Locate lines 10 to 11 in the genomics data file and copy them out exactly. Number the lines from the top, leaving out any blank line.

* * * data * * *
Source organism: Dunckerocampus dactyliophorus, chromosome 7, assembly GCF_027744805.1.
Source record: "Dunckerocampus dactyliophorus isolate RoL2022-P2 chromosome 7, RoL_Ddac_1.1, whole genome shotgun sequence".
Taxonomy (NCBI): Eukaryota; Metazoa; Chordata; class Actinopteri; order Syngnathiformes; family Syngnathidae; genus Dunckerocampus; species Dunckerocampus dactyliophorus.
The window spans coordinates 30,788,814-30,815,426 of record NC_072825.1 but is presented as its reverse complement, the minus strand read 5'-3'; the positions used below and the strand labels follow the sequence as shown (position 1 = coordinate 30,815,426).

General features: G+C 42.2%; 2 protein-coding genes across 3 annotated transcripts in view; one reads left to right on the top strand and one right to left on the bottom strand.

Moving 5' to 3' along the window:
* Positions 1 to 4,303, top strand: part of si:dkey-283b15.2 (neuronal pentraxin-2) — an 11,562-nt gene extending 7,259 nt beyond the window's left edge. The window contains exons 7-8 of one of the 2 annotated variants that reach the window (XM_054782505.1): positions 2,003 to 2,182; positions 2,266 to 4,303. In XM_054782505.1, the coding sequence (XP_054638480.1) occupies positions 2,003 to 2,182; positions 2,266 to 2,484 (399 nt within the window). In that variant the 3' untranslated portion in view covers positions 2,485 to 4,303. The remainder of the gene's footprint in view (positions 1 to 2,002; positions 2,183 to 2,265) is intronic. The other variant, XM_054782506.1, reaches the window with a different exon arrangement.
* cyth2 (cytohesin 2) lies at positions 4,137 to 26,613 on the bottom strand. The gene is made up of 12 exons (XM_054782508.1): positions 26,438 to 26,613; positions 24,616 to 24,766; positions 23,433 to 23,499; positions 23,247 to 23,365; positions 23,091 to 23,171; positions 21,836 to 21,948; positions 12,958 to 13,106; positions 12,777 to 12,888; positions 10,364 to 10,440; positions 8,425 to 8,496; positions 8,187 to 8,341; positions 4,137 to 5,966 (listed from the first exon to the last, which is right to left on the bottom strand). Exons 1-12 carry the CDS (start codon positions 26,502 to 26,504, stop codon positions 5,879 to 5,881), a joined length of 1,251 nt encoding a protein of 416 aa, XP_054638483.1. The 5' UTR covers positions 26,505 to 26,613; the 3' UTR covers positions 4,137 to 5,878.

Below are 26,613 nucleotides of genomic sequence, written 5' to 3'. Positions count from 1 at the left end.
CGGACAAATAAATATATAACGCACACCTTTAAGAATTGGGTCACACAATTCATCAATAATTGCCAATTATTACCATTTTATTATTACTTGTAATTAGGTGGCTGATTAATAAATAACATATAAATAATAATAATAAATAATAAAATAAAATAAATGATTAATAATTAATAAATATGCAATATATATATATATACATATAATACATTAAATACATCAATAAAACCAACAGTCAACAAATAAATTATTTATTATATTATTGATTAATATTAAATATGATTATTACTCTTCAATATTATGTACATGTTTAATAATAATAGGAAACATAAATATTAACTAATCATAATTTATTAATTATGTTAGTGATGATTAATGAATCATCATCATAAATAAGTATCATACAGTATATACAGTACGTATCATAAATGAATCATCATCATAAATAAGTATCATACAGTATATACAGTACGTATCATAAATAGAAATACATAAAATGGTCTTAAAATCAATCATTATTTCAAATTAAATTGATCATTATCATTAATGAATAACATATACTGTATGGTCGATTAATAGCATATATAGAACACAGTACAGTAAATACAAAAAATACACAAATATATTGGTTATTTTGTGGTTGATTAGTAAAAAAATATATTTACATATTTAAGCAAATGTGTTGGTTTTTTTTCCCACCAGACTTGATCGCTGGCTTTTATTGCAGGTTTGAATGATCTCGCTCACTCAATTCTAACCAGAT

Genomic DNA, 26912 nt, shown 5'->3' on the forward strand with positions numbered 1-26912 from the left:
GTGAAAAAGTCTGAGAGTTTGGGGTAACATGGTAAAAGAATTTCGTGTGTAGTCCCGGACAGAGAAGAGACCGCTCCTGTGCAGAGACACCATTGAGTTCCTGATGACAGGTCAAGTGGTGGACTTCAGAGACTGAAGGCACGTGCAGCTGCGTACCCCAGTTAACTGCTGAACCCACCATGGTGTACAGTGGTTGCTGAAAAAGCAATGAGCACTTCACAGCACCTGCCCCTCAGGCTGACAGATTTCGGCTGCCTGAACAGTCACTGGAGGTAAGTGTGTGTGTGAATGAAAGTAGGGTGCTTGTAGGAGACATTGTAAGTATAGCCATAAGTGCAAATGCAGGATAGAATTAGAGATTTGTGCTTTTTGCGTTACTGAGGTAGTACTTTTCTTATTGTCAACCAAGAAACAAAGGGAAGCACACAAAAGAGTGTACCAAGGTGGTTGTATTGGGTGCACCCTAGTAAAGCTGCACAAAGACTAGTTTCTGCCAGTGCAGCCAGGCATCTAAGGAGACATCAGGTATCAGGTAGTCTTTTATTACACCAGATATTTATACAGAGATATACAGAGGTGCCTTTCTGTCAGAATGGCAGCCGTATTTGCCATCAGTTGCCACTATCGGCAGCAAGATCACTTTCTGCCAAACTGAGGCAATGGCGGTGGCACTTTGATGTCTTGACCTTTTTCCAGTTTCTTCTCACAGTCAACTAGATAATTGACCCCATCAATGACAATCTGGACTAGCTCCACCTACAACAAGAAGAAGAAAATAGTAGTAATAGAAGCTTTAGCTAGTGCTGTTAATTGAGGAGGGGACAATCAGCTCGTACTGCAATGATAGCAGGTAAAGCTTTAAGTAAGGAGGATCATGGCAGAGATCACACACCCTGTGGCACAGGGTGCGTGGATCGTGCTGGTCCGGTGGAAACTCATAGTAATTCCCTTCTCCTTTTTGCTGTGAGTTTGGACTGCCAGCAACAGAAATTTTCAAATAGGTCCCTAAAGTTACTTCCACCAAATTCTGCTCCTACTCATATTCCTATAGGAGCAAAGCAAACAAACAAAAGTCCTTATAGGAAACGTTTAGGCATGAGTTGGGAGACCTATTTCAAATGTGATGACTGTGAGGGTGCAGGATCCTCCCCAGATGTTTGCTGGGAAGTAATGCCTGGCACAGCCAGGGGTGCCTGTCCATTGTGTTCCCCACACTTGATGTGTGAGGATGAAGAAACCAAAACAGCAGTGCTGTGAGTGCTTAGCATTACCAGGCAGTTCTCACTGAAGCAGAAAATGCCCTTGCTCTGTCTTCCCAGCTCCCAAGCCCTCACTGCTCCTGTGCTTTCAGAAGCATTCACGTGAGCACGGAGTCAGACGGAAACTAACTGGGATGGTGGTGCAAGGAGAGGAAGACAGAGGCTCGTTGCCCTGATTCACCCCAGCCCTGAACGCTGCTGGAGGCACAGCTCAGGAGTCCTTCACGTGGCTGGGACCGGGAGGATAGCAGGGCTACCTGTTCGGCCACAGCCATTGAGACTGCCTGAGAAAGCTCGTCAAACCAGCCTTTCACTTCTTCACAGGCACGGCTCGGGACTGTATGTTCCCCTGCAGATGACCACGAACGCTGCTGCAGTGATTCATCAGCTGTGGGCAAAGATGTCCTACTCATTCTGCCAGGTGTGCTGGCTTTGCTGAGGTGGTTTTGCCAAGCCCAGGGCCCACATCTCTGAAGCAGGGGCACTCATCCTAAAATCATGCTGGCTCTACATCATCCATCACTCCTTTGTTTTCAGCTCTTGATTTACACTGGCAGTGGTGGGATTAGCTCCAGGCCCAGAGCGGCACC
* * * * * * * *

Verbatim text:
CGGACAAATAAATATATAACGCACACCTTTAAGAATTGGGTCACACAATTCATCAATAATTGCCAATTATTACCATTTTATTATTACTTGTAATTAGGTGGCTGATTAATAAATAACATATAAATAATAATAATAAATAATAAAATAAAATAAATGATTAATAATTAATAAATATGCAATATATATATATATACATATAATACATTAAATACATCAATAAAACCAACAGTCAACAAATAAATTATTTATTATATTATTGATTAATATTAAATATGATTATTACTCTTCAATATTATGTACATGTTTAATAATAATAGGAAACATAAATATTAACTAATCATAATTTATTAATTATGTTAGTGATGATTAATGAATCATCATCATAAATAAGTATCATACAGTATATACAGTACGTATCATAAATGAATCATCATCATAAATAAGTATCATACAGTATATACAGTACGTATCATAAATAGAAATACATAAAATGGTCTTAAAATCAATCATTATTTCAAATTAAATTGATCATTATCATTAATGAATAACATATACTGTATGGTCGATTAATAGCATATATAGAACACAGTACAGTAAATACAAAAAATACACAAATATATTGGTTATTTTGTGGTTGATTAGTAAAAAAATATATTTACATATTTAAGCAAATGTGTTGGTTTTTTTTCCCACCAGACTTGATCGCTGGCTTTTATTGCAGGTTTGAATGATCTCGCTCACTCAATTCTAACCAGAT

Genomic DNA, 26912 nt, shown 5'->3' on the forward strand with positions numbered 1-26912 from the left: